The key to the speed seems to be the system's use of a project. The necessary files are installed into the project, and I guess much of the linking takes place at intallation or compile time. The project also provides a make facility-it keeps track of changes in source, include, and library files, and recompiles them as necessary.

I came across a few problems in using LightspeedC. First, it follows the proposed ANSI standard for passing structures as parameters. As I mentioned last month, C traditionally only allowed passing pointers to structures and this complicates the passing of the Macintosh Point type (which is a four byte structure that the Mac expects to find passed by value rather than by reference). LightspeedC passes a Point correctly by value. This is not a problem except it took me over an hour to realize what was going on. I wrote the menu program under Mac C first, and then installed the source in Lightspeed.

A second problem is that Lightspeed does not include the QD variable we used last month to obtain the size of the screen. You will note in this month's program that the dragbound rectangle (which describes the limits for dragging a window) and the limit rectangle (which set the maximum size to which a window may grow) are set with hard coded numbers.

A more serious problem is that there is no way to easily print to the screen in the Macintosh environment. (LightspeedC includes printf() as well as a number of other Unix-type output functions, but the use of any of these invokes a Unix environment that eliminates the menu bar and windows. Since I was trying to debug a problem with windows, this was not at all useful. By the way, LightspeedC includes one of the larger collection of Unix compatible functions in its libraries.) Not having a printf() like routine for the Mac environment considerably reduces the usefulness of LightspeedC as a learning tool. [Too bad. They could use an assembler too! -Ed.]

The manual that comes with the package is a large format paperback. About a third of its pages are devoted to a description of all the Unix compatible functions. (Many of these, such as the string functions, are useful in the Macintosh environment. Whether such things as the memory management and file handling routines are useful would depend on whether they invoke the Unix environment and whether you wish to port your program off the Macintosh.) The descriptions of the Macintosh functions are limited to listing the name and calling sequence in the order they appear in Inside Macintosh. Alphabetical order would have been better. [Why is it developers keep slighting the Mac toolbox in their documentation? -Ed.]

Finally, Lightspeed uses different names for its header files There is no standard so this is not a problem. Since I moved the code to Lightspeed from Mac C, it would not compile immediately. I decided to change the names of the header files so they would look familiar to most people.

In general I am very impressed with the package as a learning environment. The fact that it generates fast, compact code (a fact I have not verified) is simply a bonus.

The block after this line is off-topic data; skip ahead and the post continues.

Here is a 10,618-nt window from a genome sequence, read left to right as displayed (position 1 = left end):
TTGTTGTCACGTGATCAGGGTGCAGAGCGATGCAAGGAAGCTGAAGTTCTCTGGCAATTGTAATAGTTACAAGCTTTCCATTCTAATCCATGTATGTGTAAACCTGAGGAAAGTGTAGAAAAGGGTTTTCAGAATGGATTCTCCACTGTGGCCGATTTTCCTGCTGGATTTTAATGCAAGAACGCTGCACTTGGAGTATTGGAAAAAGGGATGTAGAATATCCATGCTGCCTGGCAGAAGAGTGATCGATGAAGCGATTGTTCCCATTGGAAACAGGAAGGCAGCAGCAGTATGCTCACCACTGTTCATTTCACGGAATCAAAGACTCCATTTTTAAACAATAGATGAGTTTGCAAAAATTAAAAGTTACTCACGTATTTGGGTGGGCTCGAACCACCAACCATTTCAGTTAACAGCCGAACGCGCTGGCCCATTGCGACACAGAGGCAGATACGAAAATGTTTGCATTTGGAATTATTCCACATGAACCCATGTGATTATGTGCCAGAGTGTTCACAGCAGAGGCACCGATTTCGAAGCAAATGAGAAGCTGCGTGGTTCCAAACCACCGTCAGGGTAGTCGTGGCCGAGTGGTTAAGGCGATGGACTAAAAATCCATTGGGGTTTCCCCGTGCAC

C What's on the Menu

This program does the same thing last month's program did except it's control is through menus. There is one additional visible (to the user) feature: an item in the File menu will add a new menu called Test. The Test menu allows items to be checked. The comments in the code describe other differences. I'll describe each function briefly.


Main has basically disappeared. It simply calls two initialization functions. I prefer to keep the system initialization separate from the application. Eventually we'll have everything we need in the system application and will not have to change it.


Initializes system stuff. If you compare the initialization this month with last month's, you will notice the first two lines were not in last time. They are handled automatically by Mac C.


Sets up the menus. AppendMenu() adds the menu string(s) to the menu; InserMenu() adds the menu to the menu bar. Notice the string in the calls to AppendMenu(). It contains several metacharacters as Inside Macintosh calls them. They control the display and sometimes the operation of the menu items.

Meta Characters Explained

Character Meaning

; Separates items (can also use return)

^ Item has an icon; followed by icon number

! Item is marked with following character

< Item is in special style, followed by B, I, U, O, or S

/ Item has keyboard equivalent, followed by the character

( Item is disabled


An event loop like we have seen before. The test on theWindow at the begining enables/disables the items in the File menu to open/close the window. The disabled items are in gray. We probably should disable the Apple menu because we don't support Desk Accessories. Other items in other menus should switch as well. You might try to add these features.

Notice the special handling of keyDown events. In case of keyDown, the modifers field is checked for the command key being down. If the command key is down, MenuKey() is used to generate the same code as MenuSelect(), and the code is passed to domenu(). This is how command keys work with menus. You might want to add some more command keys to the menus.